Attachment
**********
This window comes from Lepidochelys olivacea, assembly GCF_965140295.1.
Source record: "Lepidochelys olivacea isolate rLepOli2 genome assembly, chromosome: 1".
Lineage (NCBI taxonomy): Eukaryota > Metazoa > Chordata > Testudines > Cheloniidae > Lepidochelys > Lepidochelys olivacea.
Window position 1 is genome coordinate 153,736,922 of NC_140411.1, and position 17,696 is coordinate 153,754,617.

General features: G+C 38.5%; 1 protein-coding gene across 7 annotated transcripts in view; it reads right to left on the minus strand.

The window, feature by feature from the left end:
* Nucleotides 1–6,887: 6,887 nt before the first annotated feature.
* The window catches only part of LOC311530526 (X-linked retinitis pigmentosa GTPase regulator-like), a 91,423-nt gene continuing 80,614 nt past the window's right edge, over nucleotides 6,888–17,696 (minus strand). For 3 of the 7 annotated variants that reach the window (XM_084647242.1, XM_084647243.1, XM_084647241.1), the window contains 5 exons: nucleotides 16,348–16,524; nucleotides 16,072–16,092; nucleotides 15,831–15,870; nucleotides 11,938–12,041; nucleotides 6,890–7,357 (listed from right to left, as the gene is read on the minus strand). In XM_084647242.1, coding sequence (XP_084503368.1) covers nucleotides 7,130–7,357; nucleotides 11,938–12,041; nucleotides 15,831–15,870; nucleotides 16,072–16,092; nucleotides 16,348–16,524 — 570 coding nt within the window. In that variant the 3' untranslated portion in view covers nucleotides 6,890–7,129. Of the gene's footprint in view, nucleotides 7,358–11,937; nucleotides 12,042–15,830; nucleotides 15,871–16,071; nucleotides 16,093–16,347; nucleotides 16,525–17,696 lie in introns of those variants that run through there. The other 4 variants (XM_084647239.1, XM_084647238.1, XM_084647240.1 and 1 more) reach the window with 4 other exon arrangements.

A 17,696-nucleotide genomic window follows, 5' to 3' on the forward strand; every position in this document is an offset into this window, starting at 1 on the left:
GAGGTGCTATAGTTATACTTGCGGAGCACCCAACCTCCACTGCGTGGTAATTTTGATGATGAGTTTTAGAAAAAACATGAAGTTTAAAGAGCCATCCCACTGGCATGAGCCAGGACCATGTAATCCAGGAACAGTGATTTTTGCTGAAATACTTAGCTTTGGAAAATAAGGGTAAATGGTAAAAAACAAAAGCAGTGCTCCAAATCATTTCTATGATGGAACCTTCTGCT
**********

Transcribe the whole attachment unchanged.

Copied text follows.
This window comes from Lepidochelys olivacea, assembly GCF_965140295.1.
Source record: "Lepidochelys olivacea isolate rLepOli2 genome assembly, chromosome: 1".
Lineage (NCBI taxonomy): Eukaryota > Metazoa > Chordata > Testudines > Cheloniidae > Lepidochelys > Lepidochelys olivacea.
Window position 1 is genome coordinate 153,736,922 of NC_140411.1, and position 17,696 is coordinate 153,754,617.

General features: G+C 38.5%; 1 protein-coding gene across 7 annotated transcripts in view; it reads right to left on the minus strand.

The window, feature by feature from the left end:
* Nucleotides 1–6,887: 6,887 nt before the first annotated feature.
* The window catches only part of LOC311530526 (X-linked retinitis pigmentosa GTPase regulator-like), a 91,423-nt gene continuing 80,614 nt past the window's right edge, over nucleotides 6,888–17,696 (minus strand). For 3 of the 7 annotated variants that reach the window (XM_084647242.1, XM_084647243.1, XM_084647241.1), the window contains 5 exons: nucleotides 16,348–16,524; nucleotides 16,072–16,092; nucleotides 15,831–15,870; nucleotides 11,938–12,041; nucleotides 6,890–7,357 (listed from right to left, as the gene is read on the minus strand). In XM_084647242.1, coding sequence (XP_084503368.1) covers nucleotides 7,130–7,357; nucleotides 11,938–12,041; nucleotides 15,831–15,870; nucleotides 16,072–16,092; nucleotides 16,348–16,524 — 570 coding nt within the window. In that variant the 3' untranslated portion in view covers nucleotides 6,890–7,129. Of the gene's footprint in view, nucleotides 7,358–11,937; nucleotides 12,042–15,830; nucleotides 15,871–16,071; nucleotides 16,093–16,347; nucleotides 16,525–17,696 lie in introns of those variants that run through there. The other 4 variants (XM_084647239.1, XM_084647238.1, XM_084647240.1 and 1 more) reach the window with 4 other exon arrangements.

A 17,696-nucleotide genomic window follows, 5' to 3' on the forward strand; every position in this document is an offset into this window, starting at 1 on the left:
GAGGTGCTATAGTTATACTTGCGGAGCACCCAACCTCCACTGCGTGGTAATTTTGATGATGAGTTTTAGAAAAAACATGAAGTTTAAAGAGCCATCCCACTGGCATGAGCCAGGACCATGTAATCCAGGAACAGTGATTTTTGCTGAAATACTTAGCTTTGGAAAATAAGGGTAAATGGTAAAAAACAAAAGCAGTGCTCCAAATCATTTCTATGATGGAACCTTCTGCT